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Inspired by Google’s General Configuration Language (GCL), a team of developers has now come up with a new language called CUE. It is an open-source data validation language, which aims to simplify tasks that involve defining and using data. Its applications include data validation, data templating, configuration, querying, code generation and even scripting.

There are two core aspects of CUE that set it apart from other programming or configuration languages. One, it considers types as values and second, these values are ordered into a lattice, a partially ordered set.

Explaining the concept behind CUE the developers write, “CUE merges the notion of schema and data. The same CUE definition can simultaneously be used for validating data and act as a template to reduce boilerplate. Schema definition is enriched with fine-grained value definitions and default values. At the same time, data can be simplified by removing values implied by such detailed definitions. The merging of these two concepts enables many tasks to be handled in a principled way.”

These two properties account for the various advantages CUE provides:

Advantages of using CUE

Improved typing capabilities

Most configuration languages today focus mainly on reducing boilerplate and provide minimal typing support. CUE offers “expressive yet intuitive and compact” typing capabilities by unifying types and values.

Enhanced readability

It enhances readability by allowing the application of a single definition in one file to values in many other files. So, developers need not open various files to verify validity.

Data validation

You get a straightforward way to define and verify schema in the form of the ‘cue’ command-line tool. You can also use CUE constraints to verify document-oriented databases such as Mongo.

Read also: MongoDB announces new cloud features, beta version of MongoDB Atlas Data Lake and MongoDB Atlas Full-Text Search and more!

Easily validate backward compatibility

With CUE, you can easily verify whether a newer version of the schema is backward compatible with an older one. CUE considers an API backward compatible if it subsumes the older one or if the old one is an instance of the new one.

Allows combining constraints from different sources

CUE is commutative, which means you can combine constraints from various sources such as base template, code, client policies, and that too in any order.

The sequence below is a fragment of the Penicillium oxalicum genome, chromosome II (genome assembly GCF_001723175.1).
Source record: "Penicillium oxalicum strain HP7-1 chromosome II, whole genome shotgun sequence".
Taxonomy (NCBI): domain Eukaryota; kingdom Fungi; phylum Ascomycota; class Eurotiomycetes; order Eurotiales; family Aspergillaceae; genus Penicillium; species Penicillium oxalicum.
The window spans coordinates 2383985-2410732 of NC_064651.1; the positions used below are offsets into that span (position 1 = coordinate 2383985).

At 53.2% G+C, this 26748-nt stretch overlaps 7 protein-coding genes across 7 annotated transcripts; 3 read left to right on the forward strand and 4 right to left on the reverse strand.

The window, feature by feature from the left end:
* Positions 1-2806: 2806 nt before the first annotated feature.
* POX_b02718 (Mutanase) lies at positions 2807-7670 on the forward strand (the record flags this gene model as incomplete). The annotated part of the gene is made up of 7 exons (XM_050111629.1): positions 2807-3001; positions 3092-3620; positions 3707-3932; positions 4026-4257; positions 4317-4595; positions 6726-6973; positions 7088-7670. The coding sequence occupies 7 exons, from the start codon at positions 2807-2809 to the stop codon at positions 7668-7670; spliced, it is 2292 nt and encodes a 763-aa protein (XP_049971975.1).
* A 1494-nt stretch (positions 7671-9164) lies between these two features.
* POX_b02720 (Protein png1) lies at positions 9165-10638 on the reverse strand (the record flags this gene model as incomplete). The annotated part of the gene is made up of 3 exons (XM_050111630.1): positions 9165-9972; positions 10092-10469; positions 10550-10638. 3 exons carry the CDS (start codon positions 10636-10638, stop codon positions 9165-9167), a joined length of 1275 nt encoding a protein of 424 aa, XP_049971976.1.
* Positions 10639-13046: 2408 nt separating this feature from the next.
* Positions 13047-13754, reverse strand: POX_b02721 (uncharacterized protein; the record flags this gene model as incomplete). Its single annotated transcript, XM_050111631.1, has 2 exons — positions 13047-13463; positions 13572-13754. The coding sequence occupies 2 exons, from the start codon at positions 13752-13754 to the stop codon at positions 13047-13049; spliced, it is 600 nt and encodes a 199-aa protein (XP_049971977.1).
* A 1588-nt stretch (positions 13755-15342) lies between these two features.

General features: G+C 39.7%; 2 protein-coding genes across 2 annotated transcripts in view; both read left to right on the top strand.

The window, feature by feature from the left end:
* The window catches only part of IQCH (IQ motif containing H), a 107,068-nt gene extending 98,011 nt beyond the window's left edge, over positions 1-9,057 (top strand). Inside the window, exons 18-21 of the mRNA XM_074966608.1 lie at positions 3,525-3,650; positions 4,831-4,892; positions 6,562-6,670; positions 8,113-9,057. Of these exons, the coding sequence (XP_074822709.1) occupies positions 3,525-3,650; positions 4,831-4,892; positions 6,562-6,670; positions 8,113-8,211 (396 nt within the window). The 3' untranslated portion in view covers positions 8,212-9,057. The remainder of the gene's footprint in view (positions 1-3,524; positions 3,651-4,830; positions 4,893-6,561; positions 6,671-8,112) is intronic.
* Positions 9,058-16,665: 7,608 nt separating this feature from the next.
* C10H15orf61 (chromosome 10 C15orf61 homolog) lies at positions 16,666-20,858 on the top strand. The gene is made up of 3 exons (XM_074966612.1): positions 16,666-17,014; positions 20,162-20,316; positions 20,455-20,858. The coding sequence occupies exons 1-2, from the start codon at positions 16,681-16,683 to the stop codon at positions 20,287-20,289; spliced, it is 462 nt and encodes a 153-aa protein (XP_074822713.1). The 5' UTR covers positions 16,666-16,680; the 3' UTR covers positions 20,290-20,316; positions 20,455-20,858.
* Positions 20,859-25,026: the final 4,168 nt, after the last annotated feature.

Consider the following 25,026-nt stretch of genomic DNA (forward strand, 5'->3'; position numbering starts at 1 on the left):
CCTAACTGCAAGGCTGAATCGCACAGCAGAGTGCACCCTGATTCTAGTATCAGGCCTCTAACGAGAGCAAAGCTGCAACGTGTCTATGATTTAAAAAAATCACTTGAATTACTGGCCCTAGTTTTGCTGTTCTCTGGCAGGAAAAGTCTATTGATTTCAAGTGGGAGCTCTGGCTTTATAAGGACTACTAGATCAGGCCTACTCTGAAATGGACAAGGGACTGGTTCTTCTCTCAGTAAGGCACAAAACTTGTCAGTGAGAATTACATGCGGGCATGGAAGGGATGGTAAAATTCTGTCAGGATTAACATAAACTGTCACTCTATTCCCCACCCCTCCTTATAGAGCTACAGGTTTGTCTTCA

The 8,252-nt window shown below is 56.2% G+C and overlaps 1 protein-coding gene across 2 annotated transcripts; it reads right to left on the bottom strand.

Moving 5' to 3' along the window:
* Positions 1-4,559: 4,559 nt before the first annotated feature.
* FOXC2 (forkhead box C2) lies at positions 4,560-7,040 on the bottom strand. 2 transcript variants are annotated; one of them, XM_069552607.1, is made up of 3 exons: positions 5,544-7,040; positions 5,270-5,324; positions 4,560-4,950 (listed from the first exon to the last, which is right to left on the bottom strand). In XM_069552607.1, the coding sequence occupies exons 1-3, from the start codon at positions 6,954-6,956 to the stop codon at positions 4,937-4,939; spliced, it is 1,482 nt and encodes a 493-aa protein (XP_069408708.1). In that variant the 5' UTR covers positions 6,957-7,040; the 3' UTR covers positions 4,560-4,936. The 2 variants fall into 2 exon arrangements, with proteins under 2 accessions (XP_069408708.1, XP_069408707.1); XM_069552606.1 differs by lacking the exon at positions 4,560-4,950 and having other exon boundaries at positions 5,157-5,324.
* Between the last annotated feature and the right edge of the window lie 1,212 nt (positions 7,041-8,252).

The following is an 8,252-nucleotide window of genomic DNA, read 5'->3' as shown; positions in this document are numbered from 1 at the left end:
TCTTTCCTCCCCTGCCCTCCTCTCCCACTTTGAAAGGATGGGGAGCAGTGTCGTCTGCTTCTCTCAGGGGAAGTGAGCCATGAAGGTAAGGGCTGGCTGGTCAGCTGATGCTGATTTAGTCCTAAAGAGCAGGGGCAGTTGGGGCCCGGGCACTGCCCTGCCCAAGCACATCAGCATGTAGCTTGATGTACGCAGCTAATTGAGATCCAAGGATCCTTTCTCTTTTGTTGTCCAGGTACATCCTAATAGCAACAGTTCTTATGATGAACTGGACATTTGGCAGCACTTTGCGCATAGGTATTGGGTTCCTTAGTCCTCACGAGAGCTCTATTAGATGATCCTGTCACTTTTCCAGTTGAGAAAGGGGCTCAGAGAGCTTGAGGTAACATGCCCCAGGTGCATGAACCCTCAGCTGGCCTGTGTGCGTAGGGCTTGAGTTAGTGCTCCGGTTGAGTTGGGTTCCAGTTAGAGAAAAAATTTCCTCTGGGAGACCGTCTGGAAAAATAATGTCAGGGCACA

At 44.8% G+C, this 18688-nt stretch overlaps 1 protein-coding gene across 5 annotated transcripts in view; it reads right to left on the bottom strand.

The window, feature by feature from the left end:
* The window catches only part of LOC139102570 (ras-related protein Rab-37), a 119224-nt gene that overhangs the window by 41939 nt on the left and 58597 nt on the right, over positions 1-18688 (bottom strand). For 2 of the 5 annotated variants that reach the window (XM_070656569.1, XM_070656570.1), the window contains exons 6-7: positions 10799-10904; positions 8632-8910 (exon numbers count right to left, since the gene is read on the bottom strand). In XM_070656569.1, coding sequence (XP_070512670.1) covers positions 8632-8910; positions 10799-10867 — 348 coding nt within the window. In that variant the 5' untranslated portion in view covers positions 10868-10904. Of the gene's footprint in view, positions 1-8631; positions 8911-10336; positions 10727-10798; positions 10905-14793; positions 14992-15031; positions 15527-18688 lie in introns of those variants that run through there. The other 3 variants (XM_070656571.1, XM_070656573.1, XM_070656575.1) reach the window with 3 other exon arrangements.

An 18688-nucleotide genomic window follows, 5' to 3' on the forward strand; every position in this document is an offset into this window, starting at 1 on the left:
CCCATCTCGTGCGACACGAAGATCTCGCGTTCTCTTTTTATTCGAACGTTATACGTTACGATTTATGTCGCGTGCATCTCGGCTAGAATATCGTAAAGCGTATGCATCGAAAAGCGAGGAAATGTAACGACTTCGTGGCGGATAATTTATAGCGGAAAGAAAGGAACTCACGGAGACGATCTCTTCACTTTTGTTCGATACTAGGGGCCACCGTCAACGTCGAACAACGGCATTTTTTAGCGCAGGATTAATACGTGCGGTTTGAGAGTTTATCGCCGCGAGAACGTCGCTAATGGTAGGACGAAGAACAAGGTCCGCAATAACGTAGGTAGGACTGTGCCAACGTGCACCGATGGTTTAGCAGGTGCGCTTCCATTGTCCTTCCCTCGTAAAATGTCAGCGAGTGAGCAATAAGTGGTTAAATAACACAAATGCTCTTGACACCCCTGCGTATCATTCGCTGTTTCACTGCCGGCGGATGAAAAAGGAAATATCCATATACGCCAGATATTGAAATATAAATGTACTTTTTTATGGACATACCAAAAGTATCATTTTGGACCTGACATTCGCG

Allows normalization of data definitions

Combining constraints from many resources can also result in a lot of redundancy. CUE’s logical inference engine addresses this by automatically reducing constraints. Its API allows computing and selecting between different normal forms to optimize for a certain representation.

Code generation and extraction

Currently, CUE can extract definitions from Go code and Protobuf definitions. It facilitates the use of existing sources or smoother transition to CUE by allowing the annotation of existing sources with CUE expressions.

Querying data

CUE constraints can be used to find patterns in data. You can perform more elaborate querying by using a ‘find’ or ‘query’ subcommand. You can also query data programmatically using the CUE API.

On a Hacker News discussion about CUE, many developers compared it with Jsonnet, which a data templating language. A user wrote, “It looks like an alternative to Jsonnet which has schema validation & strict types. IMO, Jsonnet syntax is much simpler, it already has integration with IDEs such as VSCode and Intellij and it has enough traction already.

Cue seems like an e2e solution so it’s not only an alternative to Jsonnet, it also removes the need of JSON Schema, OpenAPI, etc. so given that it’s a 5 months old project, still has too much time to evolve and mature.

Another user added, “CUE improves in Jsonnet in primarily two areas, I think: Making composition better (it’s order-independent and therefore consistent), and adding schemas. Both Jsonnet and CUE have their origin in GCL internally at Google. Jsonnet is basically GCL, as I understand it. But CUE is a whole new thing.

Others also praised its features. “When you consider the use of this language within a distributed system it’s pretty freaking brilliant,” a user commented. Another user added, “I feel like that validation feature could theoretically save a lot of people that occasional 1 hour of their time that was wasted because of a typo in a config file leading to a cryptic error message.

Read more about CUE and its concepts in detail, on its official website.

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